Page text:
Employee Retention: The Power Behind Emotional Connection    

Are you building emotionally resilient relationships with your team members? Do you have a firm grasp on how your team is feeling these days or are you too focused on moving to the next task ? Dave Stevens dives deep into why leaders must learn to communicate with emotional awareness when interacting with their people—ensuring job satisfaction, higher morale, and increased productivity.  


Leaders can no longer avoid the time and energy needed to motivate and retain employees. Research indicates that 54% of workers are psychologically unattached to their work and company. As a result, these employees tend to do the minimum required and will quickly exit their company for a slightly better offer—leaving colleagues to deal with the increased workloads, stress, frustration and job dissatisfaction. 

AUTHOR
Dave Stevens
Consultant

Dave is a Consultant with the Circle & Square practice of Farber. Grounded in the firm’s proprietary methodology, he focuses on leadership coaching, corporate training, and facilitation.

Signs of employee disengagement range from noticeable behaviours such as absenteeism, lower productivity, and poor attitude to subtle indicators such as lack of initiative, wellness issues, and low motivation. When this happens, the remaining team members are required to pick up the slack, further depleting resources and morale. The business case for proactively managing employee morale and retention is strong, and the psychological techniques for managing are proven and worthwhile.  

As a leader, ask yourself this question—are people your most important asset? If yes, then how are you living by that principle? One way to assess this is to look at the quality of the relationships you develop with your team. Without meaningful relationships, you will be unable to emotionally connect with team members. Moreover, without that emotional connection, your employees won’t feel like an important part of the organization—meaning there is less tying them to their role. Taking time to acknowledge where someone is at and what they need builds emotional resilience in your relationship and makes it emotionally less risky when things get tough.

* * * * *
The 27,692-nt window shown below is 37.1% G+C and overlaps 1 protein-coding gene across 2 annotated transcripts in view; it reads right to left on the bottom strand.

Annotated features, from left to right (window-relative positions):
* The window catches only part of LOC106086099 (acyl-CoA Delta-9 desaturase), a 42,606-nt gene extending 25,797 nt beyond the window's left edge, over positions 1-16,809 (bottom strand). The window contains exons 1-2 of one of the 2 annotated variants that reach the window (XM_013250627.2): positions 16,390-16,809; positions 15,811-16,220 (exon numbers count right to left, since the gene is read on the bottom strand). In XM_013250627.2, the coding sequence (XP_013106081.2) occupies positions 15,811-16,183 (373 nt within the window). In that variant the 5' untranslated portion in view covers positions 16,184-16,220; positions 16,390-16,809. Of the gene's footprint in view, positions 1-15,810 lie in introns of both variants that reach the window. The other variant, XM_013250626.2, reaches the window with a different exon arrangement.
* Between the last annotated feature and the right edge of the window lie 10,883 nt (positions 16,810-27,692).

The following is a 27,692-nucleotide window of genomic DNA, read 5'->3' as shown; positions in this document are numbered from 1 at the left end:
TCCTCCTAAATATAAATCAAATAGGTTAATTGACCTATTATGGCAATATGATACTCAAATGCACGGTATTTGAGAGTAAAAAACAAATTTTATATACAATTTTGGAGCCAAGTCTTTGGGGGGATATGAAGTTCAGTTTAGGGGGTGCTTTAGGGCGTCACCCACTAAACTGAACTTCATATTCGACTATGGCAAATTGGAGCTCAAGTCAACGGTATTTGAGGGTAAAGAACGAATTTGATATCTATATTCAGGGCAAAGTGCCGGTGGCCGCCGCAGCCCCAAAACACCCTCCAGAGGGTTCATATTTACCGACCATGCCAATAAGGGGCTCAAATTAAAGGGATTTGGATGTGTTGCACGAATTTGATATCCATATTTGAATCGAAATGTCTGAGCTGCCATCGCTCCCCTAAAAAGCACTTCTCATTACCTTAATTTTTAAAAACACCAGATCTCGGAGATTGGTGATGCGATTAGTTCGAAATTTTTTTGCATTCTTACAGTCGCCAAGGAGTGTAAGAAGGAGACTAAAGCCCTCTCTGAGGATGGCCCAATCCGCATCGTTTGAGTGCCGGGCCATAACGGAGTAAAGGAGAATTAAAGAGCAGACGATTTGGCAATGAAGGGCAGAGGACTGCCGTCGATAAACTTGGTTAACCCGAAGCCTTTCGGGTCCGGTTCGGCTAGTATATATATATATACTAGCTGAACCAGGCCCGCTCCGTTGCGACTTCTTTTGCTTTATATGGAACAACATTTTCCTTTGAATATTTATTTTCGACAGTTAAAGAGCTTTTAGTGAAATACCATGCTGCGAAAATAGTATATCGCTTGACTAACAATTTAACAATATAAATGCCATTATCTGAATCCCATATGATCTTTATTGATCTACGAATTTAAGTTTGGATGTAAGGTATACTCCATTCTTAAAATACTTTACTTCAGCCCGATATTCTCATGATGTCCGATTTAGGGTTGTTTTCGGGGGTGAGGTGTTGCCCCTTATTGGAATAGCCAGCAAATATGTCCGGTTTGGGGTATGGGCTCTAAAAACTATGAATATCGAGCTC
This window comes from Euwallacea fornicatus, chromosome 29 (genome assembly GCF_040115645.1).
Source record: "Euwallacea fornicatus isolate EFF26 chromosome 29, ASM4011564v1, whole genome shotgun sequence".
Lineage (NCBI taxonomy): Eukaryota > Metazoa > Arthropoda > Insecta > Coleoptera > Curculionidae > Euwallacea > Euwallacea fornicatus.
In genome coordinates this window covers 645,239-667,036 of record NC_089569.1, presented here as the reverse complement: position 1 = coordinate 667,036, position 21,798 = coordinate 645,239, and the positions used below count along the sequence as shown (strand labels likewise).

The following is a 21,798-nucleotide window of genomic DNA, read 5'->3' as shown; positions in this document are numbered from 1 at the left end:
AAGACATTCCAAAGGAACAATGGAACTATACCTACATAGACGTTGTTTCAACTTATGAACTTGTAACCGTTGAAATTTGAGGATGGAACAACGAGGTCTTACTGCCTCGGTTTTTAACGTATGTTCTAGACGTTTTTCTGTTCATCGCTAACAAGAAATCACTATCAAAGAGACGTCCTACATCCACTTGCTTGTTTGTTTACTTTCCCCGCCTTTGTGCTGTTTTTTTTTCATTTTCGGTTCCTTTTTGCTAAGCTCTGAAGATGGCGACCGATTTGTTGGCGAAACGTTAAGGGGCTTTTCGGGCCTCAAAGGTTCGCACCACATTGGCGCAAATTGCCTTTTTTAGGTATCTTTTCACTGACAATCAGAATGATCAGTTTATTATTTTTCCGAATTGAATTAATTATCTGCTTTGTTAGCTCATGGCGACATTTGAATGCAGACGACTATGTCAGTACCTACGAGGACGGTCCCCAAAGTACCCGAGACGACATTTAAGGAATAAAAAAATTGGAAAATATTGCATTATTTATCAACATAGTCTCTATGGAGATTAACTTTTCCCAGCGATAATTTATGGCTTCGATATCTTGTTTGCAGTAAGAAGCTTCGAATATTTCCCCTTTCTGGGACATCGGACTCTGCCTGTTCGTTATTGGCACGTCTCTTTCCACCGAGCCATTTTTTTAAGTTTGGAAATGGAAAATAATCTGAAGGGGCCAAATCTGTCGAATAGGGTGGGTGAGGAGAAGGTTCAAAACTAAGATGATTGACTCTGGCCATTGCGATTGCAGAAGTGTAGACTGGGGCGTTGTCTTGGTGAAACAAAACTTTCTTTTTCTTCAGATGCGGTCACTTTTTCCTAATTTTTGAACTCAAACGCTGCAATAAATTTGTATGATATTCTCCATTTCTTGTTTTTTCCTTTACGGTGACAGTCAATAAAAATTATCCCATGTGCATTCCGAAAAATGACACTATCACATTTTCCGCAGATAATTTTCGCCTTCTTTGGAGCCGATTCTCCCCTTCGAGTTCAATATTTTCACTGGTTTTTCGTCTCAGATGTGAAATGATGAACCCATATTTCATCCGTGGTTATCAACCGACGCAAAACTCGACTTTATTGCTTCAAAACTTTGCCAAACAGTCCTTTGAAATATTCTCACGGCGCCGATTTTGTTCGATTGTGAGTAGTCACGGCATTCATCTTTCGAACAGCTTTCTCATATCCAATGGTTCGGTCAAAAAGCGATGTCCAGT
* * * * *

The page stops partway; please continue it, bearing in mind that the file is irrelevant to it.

Building emotionally resilient employee relationships 

 Relationships consist of two key components: connection and task. Task refers to the work that needs to get done. Connection refers to the person-to-person interaction. Since emotional connection is hotwired into our DNA, there is an assumption that fostering relationships comes naturally and doesn’t require much effort. The problem is we’re frequently overwhelmed by the task—we don’t have time to initiate conversations that lead to meaningful connections. In fact, many interactions are purely automatic focusing only on deliverables, discipline, or brief accolades for a job well done. As a result, relationships remain transactional and further inhibits an employee’s emotional connection to their leader and company.      

People get emotional connection wrong 

When we talk about connection, people often misunderstand what it means to connect.  

Connection is not shooting the breeze or general ice-breaking banter. In many instances, it’s not even about asking how someone is or inquiring after their family.  

Emotional connection is a high-quality interaction, defined by trust, active listening, and a willingness to engage conflict. This is achieved by directing your attention to what the other person is saying. This way you will pick up subtle clues as to their current mood, their concerns, and their level of engagement.